The Pros and Cons of Working from Home

    The Pros and Cons of Working from Home

    At the start of the year, if you had asked anyone if they could do their work from home, many would have said no. They would have cited the need for team meetings, a place to be able to sit down and get on with their work, the camaraderie of the office, and being able to meet customers and clients face to face.

    Almost ten months later, most of us have learned that we can do our work from home and in many ways, we have discovered working from home is a lot better than doing our work in a busy, bustling office environment where we are inundated with distractions and noise.

    One of the things the 2020 pandemic has reminded us is we humans are incredibly adaptable. It is one of the strengths of our kind. Yet we have been unknowingly practicing this for years. When we move house we go through enormous upheaval.

    When we change jobs, we not only change our work environment but we also change the surrounding people. Humans are adaptable and this adaptability gives us strength.

    So, what are the pros and cons of working from home? Below I will share some things I have discovered since I made the change to being predominantly a person who works from home.

    Pro #1: A More Relaxed Start to the Day

    This one I love. When I had to be at a place of work in the past, I would always set my alarm to give me just enough time to make coffee, take a shower, and change. Mornings always felt like a rush.

    Now, I can wake up a little later, make coffee and instead of rushing to get out of the door at a specific time, I can spend ten minutes writing in my journal, reviewing my plan for the day, and start the day in a more relaxed frame of mind.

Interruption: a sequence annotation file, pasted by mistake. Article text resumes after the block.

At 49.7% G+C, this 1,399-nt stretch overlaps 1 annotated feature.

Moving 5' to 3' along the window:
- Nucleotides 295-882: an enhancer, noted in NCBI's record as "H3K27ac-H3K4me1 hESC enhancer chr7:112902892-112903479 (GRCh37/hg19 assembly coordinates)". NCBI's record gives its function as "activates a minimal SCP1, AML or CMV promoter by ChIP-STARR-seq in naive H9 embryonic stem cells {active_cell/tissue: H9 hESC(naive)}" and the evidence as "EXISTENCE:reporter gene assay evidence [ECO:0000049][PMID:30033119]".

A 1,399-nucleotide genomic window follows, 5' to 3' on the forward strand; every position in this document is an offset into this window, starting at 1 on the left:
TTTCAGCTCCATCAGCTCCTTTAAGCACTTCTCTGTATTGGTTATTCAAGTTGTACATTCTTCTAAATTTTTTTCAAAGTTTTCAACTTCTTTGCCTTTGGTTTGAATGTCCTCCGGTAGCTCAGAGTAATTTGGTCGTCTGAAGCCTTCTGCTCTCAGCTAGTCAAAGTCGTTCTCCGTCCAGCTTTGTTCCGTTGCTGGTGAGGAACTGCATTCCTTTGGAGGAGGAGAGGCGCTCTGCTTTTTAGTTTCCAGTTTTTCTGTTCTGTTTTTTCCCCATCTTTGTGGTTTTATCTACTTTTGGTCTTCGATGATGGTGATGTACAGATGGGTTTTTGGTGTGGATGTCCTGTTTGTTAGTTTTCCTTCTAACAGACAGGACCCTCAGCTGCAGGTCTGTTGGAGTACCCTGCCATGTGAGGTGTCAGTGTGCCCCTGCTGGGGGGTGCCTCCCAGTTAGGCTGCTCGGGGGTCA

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    When you start the day in a relaxed state, you begin more positively. You find you have more clarity and more focus and you are not wasting energy worrying about whether you will be late.

    Pro #2: More Quiet, Focused Time = Increased Productivity

    One of the biggest difficulties of working in an office is the noise and distractions. If a colleague or boss can see you sat at your desk, you are more approachable. It is easier for them to ask you questions or engage you in meaningless conversations.

    Working from home allows you to shut the door and get on with an hour or two of quiet focused work. If you close down your Slack and Email, you avoid the risk of being disturbed and it is amazing how much work you can get done.

    An experiment conducted in 2012 found that working from home increased a person’s productivity by 13%, and more recent studies also find significant increases in productivity.[1]

    When our productivity increases, the amount of time we need to perform our work decreases, and this means we can spend more time on activities that can bring us closer to our family and friends as well as improve our mental health.

    Pro #3: More Control Over Your Day

    Without bosses and colleagues watching over us all day, we have a lot more control over what we do. While some work will inevitably be more urgent than others, we still get a lot more choice about what we work on.

    We also get more control over where we work. I remember when working in an office, we were given a fixed workstation. Some of these workstations were pleasant with a lot of natural sunlight, but other areas were less pleasant. It was often the luck of the draw whether we find ourselves in a good place to work or not.

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    By working from home we can choose what work to work on and whether we want to face a window or not. We can get up and move to another place, and we can move from room to room. And if you have a garden, on nice days you could spend a few hours working outside.

    Pro #4: You Get to Choose Your Office Environment

    While many companies will provide you with a laptop or other equipment to do your work, others will give you an allowance to purchase your equipment. But with furniture such as your chair and desk, you have a lot of freedom.

    I have seen a lot of amazing home working spaces with wonderful sets up—better chairs, laptop stands that make working from a laptop much more ergonomic and therefore, better for your neck.